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But now that her parents are gone, Zoe needs to return to the house, to close it down and prepare it for sale. She intends to get this done as quickly as possible and get on with her life, even though that life seems clouded by her past, both distant and recent. But what she discovers when she gets there is far beyond her imagining and will change her in profound ways.
The Girl Who Stayed is a remarkable exploration of the soul by a writer with a rare talent for reaching into the hearts of her characters and her listeners, a novel of transformation that will leave you moved and breathless.
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By Elisabeth Carey on 09-18-16
An atmospheric visit to a South Carolina island
Zoe Rutherford has come home to Sullivan's Island to deal with cleaning up and preparing for sale the house she and her brother grew up in, which they've rented out for years since their parents died. At least, that's the ostensible reason. In reality, the house and its problems give her a place to go and a problem to work on. Zoe has, after eight years, left her abusive boyfriend, Chris, and right at the moment has no idea what she's doing next.
The problem is there's an unsolved mystery on Sullivan's Island: What happened to her sister Hannah, who disappeared when she was eight and Zoe was ten? Neighbor kid and Hannah's friend Gabby Donovan claimed Zoe did it, pushing Hannah into the water where the currents would carry her away. Zoe knows she didn't, and there was never any evidence that she did, but no other culprit or cause was ever found. It's haunted her all the years since. It's why she's never returned to Sullivan's Island.
But she still wants to know what happened to her sister. And she returns to the news that two young women have disappeared without a trace in the last few months.
She starts to work on the house, repairing the damage done by years of tenants, and discovering that, with no tug rope to pull down the stairs, no one had ever bothered to go up into the attic.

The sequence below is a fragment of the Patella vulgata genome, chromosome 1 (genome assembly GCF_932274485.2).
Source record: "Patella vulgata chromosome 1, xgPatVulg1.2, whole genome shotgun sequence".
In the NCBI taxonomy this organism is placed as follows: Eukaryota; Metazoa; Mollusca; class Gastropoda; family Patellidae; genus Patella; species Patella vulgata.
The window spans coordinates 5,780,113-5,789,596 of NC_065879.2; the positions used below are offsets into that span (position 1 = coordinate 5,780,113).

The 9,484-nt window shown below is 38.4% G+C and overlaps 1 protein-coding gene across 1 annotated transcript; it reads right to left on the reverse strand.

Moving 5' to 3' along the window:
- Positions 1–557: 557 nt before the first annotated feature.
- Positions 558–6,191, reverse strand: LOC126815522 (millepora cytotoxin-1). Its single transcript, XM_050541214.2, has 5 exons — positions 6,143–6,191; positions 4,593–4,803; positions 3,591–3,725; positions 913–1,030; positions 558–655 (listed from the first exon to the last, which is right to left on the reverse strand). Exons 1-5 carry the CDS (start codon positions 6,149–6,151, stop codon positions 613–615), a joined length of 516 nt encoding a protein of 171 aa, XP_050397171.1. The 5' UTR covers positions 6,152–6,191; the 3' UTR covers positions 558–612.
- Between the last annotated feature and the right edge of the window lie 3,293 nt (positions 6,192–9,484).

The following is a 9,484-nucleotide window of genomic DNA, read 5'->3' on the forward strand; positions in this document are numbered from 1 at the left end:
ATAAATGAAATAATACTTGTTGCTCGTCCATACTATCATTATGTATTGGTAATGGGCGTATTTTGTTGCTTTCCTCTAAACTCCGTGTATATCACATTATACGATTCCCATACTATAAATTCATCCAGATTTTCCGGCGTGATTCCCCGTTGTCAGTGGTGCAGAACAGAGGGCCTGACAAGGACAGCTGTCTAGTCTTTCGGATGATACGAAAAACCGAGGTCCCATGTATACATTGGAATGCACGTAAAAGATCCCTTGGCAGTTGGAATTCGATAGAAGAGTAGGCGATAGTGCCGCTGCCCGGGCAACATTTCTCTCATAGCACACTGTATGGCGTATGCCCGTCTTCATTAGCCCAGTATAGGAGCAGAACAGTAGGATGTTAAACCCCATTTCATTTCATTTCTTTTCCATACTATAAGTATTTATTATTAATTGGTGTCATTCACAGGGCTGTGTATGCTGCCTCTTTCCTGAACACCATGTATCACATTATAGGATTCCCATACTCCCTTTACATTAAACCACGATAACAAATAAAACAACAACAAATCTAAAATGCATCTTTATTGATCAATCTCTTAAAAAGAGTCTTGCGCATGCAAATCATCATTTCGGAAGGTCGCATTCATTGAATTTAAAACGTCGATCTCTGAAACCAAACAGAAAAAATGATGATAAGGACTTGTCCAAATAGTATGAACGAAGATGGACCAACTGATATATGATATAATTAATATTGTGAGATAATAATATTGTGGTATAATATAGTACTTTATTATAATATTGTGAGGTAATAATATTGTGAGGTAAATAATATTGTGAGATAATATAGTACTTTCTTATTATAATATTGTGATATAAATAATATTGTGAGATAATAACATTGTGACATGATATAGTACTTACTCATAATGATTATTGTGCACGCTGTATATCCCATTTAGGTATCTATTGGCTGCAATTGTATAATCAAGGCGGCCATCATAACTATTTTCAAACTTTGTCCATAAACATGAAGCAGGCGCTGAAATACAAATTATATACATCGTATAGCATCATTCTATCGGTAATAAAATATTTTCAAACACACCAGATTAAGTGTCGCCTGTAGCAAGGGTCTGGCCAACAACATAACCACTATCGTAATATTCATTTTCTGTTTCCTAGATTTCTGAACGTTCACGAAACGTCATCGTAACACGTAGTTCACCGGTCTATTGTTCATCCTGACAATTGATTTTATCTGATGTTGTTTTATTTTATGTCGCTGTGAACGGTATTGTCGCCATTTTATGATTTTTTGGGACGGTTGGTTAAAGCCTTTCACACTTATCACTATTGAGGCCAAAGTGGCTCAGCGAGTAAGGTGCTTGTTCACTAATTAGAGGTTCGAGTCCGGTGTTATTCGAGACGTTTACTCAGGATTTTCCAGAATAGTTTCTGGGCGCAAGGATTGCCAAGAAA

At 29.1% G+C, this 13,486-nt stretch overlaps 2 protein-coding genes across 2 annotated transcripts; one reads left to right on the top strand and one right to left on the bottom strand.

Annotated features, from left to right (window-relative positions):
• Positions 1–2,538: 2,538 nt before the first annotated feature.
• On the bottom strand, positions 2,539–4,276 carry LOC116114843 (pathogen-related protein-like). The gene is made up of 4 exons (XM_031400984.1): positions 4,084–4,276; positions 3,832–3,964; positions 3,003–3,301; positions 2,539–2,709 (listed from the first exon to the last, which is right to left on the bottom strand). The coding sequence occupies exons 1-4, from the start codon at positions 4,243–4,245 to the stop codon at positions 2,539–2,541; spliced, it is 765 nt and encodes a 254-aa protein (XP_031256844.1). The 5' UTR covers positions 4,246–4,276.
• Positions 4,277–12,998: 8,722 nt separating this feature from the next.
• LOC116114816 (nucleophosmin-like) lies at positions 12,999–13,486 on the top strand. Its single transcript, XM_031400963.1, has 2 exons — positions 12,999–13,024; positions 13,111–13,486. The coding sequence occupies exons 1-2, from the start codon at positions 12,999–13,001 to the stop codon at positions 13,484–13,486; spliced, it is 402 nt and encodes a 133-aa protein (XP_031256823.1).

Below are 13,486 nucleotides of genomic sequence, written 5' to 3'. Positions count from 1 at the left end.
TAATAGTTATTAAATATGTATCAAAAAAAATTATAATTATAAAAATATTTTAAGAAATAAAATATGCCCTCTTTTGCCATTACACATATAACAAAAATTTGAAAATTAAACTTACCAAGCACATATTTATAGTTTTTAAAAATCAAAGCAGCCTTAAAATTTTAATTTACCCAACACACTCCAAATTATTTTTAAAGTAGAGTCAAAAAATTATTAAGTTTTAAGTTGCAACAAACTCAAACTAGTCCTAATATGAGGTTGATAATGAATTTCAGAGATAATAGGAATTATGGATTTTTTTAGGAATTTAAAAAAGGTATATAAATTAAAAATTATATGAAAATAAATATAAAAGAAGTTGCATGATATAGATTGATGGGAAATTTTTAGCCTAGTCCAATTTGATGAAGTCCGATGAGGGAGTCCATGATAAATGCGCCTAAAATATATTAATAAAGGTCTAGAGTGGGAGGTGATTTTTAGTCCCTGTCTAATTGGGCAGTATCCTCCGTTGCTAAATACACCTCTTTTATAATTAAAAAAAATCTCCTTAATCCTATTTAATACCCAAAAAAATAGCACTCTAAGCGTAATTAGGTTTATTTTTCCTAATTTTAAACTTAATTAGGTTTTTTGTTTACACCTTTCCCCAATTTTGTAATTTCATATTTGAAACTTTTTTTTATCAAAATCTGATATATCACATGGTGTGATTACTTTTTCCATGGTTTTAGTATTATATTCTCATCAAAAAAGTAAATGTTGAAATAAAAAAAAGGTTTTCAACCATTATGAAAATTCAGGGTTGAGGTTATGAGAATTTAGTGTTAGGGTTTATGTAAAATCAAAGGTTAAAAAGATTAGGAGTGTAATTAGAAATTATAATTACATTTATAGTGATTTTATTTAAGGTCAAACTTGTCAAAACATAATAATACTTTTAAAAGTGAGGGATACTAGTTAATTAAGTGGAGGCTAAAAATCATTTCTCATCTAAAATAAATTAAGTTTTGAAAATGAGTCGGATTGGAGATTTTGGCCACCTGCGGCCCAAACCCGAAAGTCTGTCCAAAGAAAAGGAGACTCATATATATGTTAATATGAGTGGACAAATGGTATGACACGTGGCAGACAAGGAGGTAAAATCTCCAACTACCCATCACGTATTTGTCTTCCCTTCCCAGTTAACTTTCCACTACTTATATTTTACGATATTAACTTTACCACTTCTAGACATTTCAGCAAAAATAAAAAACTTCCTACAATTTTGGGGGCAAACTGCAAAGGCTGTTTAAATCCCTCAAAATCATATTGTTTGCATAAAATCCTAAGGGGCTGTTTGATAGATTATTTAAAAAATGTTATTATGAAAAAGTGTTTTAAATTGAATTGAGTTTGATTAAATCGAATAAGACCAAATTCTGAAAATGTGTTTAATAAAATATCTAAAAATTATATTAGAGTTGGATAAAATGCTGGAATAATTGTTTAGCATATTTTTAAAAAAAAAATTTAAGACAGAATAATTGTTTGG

The attic where, she and her brother Nick had stored their parents' and grandparents' things that they hadn't wanted to either toss or take.
Zoe spends the next weeks uncovering her past, reexamin There'sing her past, rethinking her relationship with her often hostile father and loving but withdrawn mother. There's the matter of rebuilding her relationship with Nick, just six when Hannah disappeared, and retracing her own steps the day of that disappearance. There's the problem of her grumpy but unexpectedly kind neighbor, Walter Donovan, Gabby's uncle. There's re-meeting the people she grew up among--some who remember Gabby's claims and, some of them, simply remember a younger Zoe, whom they grew up with, played with, went to school with.
Zoe keeps telling herself and others that she's not staying, even while re-experiencing both the bad and the good of small town life. And Chris remains an ongoing concern. Is he really going to let her just walk away?
And the whole time, she's looking for clues to her sister's disappearance.
It's an atmospheric and character-driven story, well worth some of your time. Recommended.
I received a free copy of this audiobook from Audible in exchange for an honest review.
3 of 3 people found this review helpful